[Coral-List] Remnancy vs Resiliency: Part 2

Jim Hendee Jim.Hendee at noaa.gov
Sat Feb 25 07:16:55 EST 2006

Hiya, Phil,

Concerning your quote:

"Lots of us have struggled with this idea and there are some very good
protocols, programs, and ideas floating. An index of ecosystem vitality
comes to mind."

I think this is a more tractable approach when you consider finite
financial resources and manhours (peoplehours?) to throw at the problem.
 What I'm getting at is that defining an organism or ecosystem in terms
of the "normal" environment (i.e., that which promotes optimal vitality)
may be an easier way to present the problem to the public.  For
instance, look at the Goreau and Hayes (1994) concept and Al Strong's 
presentation and further elucidation of the concept to the public on how
HotSpots (unseasonably high sea temperatures) coincide with bleaching
events: it's an easier way for the public to understand large-scale
environmental stress and the result, rather than trying to explain all
the actual physiology behind the phenomenon, which is still not totally

I believe Basset Maguire had in mind a "niche response structure" idea
years ago which described organisms as a response to their environment,
and if I remember correctly, he tried to quantify that for selected
species.  Maybe the same approach is valid for coral ecosystems.  That
may be easier than trying to define "ecosystem vitality" in terms of
each organism's "health," a difficult concept to quantify.  Defining
"ecosystem health" would seem to be fraught with unending debate on what
constitutes each contributing organism's normal (uncompromised?)
lifecycle.  (Again, I'm not saying we shouldn't try to undertake such
research, and unending debate is what all science needs and likes--I'm
mainly trying to get at a way to awaken the public and policy makers.)

Anyway, I would like to hear of the approaches you mention, and I would
vote that defining the recent historical and current physical
environment for each major coral reef area as one of the 8-10 action
items you mention.  This should be a fundamental part of any "ecosystem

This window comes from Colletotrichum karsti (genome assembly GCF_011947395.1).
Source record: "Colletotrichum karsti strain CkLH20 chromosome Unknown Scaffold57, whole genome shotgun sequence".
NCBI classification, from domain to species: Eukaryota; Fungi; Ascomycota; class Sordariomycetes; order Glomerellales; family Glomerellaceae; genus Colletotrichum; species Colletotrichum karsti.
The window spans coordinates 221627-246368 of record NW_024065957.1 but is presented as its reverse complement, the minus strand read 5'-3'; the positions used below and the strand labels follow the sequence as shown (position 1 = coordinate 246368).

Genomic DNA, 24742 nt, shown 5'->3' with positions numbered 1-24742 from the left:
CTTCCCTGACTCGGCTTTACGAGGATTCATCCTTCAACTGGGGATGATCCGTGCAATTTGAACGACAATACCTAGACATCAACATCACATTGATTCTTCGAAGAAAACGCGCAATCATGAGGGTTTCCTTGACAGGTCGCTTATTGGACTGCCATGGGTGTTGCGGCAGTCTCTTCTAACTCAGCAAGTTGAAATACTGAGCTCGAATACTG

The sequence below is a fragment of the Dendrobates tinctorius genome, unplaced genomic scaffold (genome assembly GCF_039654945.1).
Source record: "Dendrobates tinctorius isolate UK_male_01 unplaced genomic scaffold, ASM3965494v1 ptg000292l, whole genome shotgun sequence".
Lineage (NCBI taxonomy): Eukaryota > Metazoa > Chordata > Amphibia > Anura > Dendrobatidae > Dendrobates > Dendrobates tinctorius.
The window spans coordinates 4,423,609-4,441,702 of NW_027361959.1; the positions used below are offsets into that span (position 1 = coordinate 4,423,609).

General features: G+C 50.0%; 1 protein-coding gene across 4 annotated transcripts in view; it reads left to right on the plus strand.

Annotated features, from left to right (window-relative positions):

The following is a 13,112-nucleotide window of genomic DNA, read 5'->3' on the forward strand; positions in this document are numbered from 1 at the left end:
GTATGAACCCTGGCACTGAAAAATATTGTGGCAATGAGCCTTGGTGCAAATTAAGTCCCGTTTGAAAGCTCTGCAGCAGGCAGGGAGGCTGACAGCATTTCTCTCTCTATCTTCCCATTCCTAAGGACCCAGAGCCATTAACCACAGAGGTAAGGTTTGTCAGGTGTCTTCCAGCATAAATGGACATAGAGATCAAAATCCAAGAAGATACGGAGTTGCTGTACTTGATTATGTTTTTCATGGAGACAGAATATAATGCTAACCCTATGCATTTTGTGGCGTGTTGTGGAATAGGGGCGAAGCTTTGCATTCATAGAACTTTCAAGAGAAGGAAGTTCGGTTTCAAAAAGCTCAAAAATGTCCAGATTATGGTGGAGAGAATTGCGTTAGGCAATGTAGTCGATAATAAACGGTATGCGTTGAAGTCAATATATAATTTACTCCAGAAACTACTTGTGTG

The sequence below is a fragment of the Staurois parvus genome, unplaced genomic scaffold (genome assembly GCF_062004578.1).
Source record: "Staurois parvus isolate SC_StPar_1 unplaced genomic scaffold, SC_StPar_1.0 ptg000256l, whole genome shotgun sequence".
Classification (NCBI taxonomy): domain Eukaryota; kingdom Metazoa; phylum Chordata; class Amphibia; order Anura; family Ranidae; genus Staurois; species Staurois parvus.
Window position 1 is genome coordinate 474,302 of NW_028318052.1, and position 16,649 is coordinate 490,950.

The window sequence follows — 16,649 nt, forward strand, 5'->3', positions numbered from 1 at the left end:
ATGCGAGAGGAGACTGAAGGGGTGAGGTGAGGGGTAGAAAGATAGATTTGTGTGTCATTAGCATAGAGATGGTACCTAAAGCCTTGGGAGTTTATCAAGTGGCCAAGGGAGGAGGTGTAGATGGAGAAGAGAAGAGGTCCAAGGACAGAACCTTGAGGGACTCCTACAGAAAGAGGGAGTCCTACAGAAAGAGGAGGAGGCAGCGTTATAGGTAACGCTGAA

vitality index," at least in my mind.  This would also give us a
platform from which to say, "This is how it was when corals were doing
well, and this is how it is now, and corals are not doing well," without
having to explain the physiology of why this is so.  This would also
give us a solid comparison basis for understanding why one reef
ecosystem in the Pacific is doing swimmingly (so to speak), and another
is not.  I think the U.S. Coral Reef Task Force and the Interntational
Coral Reef Initiative and NOAA's Coral Reef Conservation Program and
other groups have already listed this as a goal, but I think it's an
important one for your list.  In fact, if you cross-compare a lot of the
conservation groups' action items, I think you could probably come up
with 8-10 items in a prioritized list most would agree upon.  In other
words, a lot of people are already working on these problems, and it is
extremely difficult to make decisions on what activities to fund, but I
think what you are also saying is we need to shake the tree a little
harder.  I have no suggestion on how to do that!

[Mea culpa:  We at NOAA/AOML are already compiling physical
environmental data and establishing environmental indices, so this whole
rap of course appears self-serving and provincially contrived.  Hey,
it's all I know, and at least I'm being honest about it!]

Okay, that makes 4 cents from me... :)


----- Original Message -----
From: Phil Dustan <dustanp at cofc.edu>
Date: Friday, February 24, 2006 12:23 pm
Subject: [Coral-List] Remnancy vs Resiliency: Part 2

> Dear Colleagues,
>    Again, thanks to everyone for participating in this most 
> interesting 
> thread. It also reminds me...[etc.]

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